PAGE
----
Moretti does not take issue with the original order requiring restoration bayward of the MHTL but he challenges the jurisdiction of the Corps under Section 403 to require a permit, and the jurisdiction of the district court under Section 406 to enter a mandatory injunction requiring the filling of upland canals above MHTL. The fulcrum of this argument is Moretti I, in which the Court said that the Corps had no regulatory power landward of MHTL, and thus the district court could not injunctively order reconstruction of upland topography, 478 F.2d at 429. Moretti further argues that all the individual owners of land adjacent to the dredged canals should have been joined as indispensable parties under Rule 19, F.R.Civ.P. Joseph G. Moretti, Jr., individually, contends that it was error for the district court to impose personal liability on him for the costs of compliance with the affirmative injunction.
Moretti strenuously contends that this Court has already resolved the question of Corps jurisdiction over canals above MHTL in the negative. The argument is that the district court now has required it to do more than it was required to do under the original restoration order which did not affect activities shoreward of the MHTL. As we have this day explicated in United States v. Sexton Cove, 5 Cir. 1976, __ F.2d __, the Corps may under certain circumstances exercise jurisdiction over dredging and filling operations above MHTL under Section 403 of the Rivers and Harbors Act. Prerequisite for such jurisdiction are factual circumstances showing some effect upon navigable waters, some alteration or modification of either course, location, condition or capacity of those waters. These statutory terms are broad and undefined. So long as activities fall within this generous scope, those [6 ELR 20223] activities are subject to the jurisdiction of the Corps.
Under the original restoration order, the district court specified only reconstruction of topography that had originally been below the MHTL. The district court at that time directed that the fill Moretti had dumped into Florida Bay be removed. Along with this specific requirement, the district court in the original injunction properly issued its general order requiring Moretti "to restore the navigable capacity of Florida Bay to its original condition as that bay existed at Hammer Point prior to the defendants' development operations?" Such a requirement is consistent with the Act's authorization, 33 U.S.C.A. § 406, of injunctive enforcement of removal of any violation of Section 10. The canals dredged above MHTL simply were not in issue at that non-final stage of the litigation. By the initial order Moretti was required to file with the district court a formal plan showing in detail how the restoration to the original condition was to be effectuated. Thus, when the case was before us for review previously, the so-called "final" restoration order was not in fact final in the sense that it had not yet been fully formulated with specifics. The details of how the Bay's original condition could be restored had not been determined.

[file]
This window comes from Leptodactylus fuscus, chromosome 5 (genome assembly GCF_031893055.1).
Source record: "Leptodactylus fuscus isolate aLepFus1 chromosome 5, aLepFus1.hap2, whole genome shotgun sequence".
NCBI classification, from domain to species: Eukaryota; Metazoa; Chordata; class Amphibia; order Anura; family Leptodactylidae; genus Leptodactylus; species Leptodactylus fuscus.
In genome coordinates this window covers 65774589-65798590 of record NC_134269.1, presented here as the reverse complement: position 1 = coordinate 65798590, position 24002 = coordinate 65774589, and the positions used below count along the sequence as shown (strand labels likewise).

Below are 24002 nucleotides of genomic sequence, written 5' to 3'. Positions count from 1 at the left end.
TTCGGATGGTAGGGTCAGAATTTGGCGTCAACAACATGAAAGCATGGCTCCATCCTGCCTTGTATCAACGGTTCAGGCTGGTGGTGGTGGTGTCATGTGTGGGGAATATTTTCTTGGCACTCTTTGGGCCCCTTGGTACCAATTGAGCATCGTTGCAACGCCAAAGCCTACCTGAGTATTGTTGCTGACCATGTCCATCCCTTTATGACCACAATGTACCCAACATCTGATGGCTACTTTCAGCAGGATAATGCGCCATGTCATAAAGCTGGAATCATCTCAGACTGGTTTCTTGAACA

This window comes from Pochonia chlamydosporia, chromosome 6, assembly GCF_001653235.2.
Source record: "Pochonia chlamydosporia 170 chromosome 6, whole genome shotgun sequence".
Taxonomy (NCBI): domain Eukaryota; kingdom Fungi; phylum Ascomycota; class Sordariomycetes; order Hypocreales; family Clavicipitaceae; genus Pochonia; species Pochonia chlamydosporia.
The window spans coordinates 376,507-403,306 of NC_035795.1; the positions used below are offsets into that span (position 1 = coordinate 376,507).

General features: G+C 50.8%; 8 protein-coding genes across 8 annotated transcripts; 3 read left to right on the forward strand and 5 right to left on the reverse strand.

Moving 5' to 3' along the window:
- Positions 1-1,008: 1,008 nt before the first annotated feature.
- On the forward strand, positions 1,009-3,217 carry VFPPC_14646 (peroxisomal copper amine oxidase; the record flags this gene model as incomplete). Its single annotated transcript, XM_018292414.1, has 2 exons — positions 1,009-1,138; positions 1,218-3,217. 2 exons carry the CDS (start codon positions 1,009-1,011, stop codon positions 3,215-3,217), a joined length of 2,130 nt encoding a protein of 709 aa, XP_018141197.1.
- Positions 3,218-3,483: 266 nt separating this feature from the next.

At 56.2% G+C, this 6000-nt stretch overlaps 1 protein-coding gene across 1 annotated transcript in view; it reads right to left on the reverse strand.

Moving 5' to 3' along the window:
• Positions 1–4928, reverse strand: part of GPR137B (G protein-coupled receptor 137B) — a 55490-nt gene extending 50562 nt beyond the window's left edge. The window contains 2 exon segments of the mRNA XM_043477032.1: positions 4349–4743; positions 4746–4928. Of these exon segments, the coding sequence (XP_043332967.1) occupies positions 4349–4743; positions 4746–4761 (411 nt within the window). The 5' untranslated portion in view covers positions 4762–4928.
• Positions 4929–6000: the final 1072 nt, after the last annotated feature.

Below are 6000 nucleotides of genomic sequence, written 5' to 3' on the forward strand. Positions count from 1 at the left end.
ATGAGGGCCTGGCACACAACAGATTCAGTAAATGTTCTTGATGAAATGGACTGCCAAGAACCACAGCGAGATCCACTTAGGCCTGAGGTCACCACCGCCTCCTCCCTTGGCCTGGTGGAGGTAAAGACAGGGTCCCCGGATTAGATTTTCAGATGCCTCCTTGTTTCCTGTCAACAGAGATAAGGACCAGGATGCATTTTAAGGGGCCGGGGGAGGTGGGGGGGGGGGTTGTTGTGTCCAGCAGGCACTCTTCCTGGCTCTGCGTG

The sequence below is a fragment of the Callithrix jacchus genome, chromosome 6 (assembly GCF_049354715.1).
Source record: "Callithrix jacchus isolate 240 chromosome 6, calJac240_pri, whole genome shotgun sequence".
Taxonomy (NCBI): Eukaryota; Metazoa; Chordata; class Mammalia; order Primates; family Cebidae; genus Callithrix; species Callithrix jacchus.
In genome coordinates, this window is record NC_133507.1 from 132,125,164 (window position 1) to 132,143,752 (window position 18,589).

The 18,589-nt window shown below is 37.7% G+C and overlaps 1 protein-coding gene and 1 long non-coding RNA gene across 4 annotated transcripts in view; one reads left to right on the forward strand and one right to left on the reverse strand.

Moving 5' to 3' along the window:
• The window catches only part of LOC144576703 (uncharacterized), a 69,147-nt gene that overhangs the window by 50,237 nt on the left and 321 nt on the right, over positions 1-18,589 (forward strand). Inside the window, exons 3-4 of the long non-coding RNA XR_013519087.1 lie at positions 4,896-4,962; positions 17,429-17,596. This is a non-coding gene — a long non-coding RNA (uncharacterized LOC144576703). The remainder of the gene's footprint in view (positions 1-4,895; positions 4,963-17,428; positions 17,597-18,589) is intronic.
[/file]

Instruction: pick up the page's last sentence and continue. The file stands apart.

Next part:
We view the district court's original order of restoration as merely the first step in enforcing the statutory mandate that any obstruction resulting from unauthorized dredging and filling operations must be "removed" or undone. That order cannot be confused and now erected as a barrier to effectuation of the concomitant principle articulated in that same order. In Moretti I in disposing of Moretti's jurisdictional challenge to its dredging in the Bay, we acknowledged that "[j]ust what bearing [MHTL] has at this, not the enforcement, stage is not easy to say." Moretti I, supra, 478 F.2d at 429. The only issue before the Court then was jurisdiction over activities below MHTL. Only now, after the case has indeed proceeded through all appropriate administrative procedures to completion, is the precise question of this latter jurisdiction before this Court.
Now that the district court has issued a restoration order specifically requiring filling of canals above MHTL as necessary to restore the Bay to its original condition, the case has finally reached the enforcement stage. On review we have a voluminous record containing extensive evidence of damaging ecological effects upon navigable waters from Moretti's dredging of canals above MHTL. In light of the pervasiveness of this evidence,4 there can be no doubt that these activities have altered and modified the condition and capacity of Florida Bay in violation of Section 10 of the Rivers and Harbors Act. With this substantial environmental evidence, together with the Corps' final rejection of all permit applications, we think the uncertainty that was expressed in Moretti I about the significance of the MHTL as a jurisdiction line is now resolved. The MHTL is not an absolute demarcation of Corps jurisdiction. As we said in Sexton, supra, "[t]here is not the slightest intimation that an alteration or modification whose source is above MHTL is any less an alternation or modification. There is nothing in the language of the statute nor the logic of its implementation which creates this barrier beyond which the Corps is ubiquitously powerless."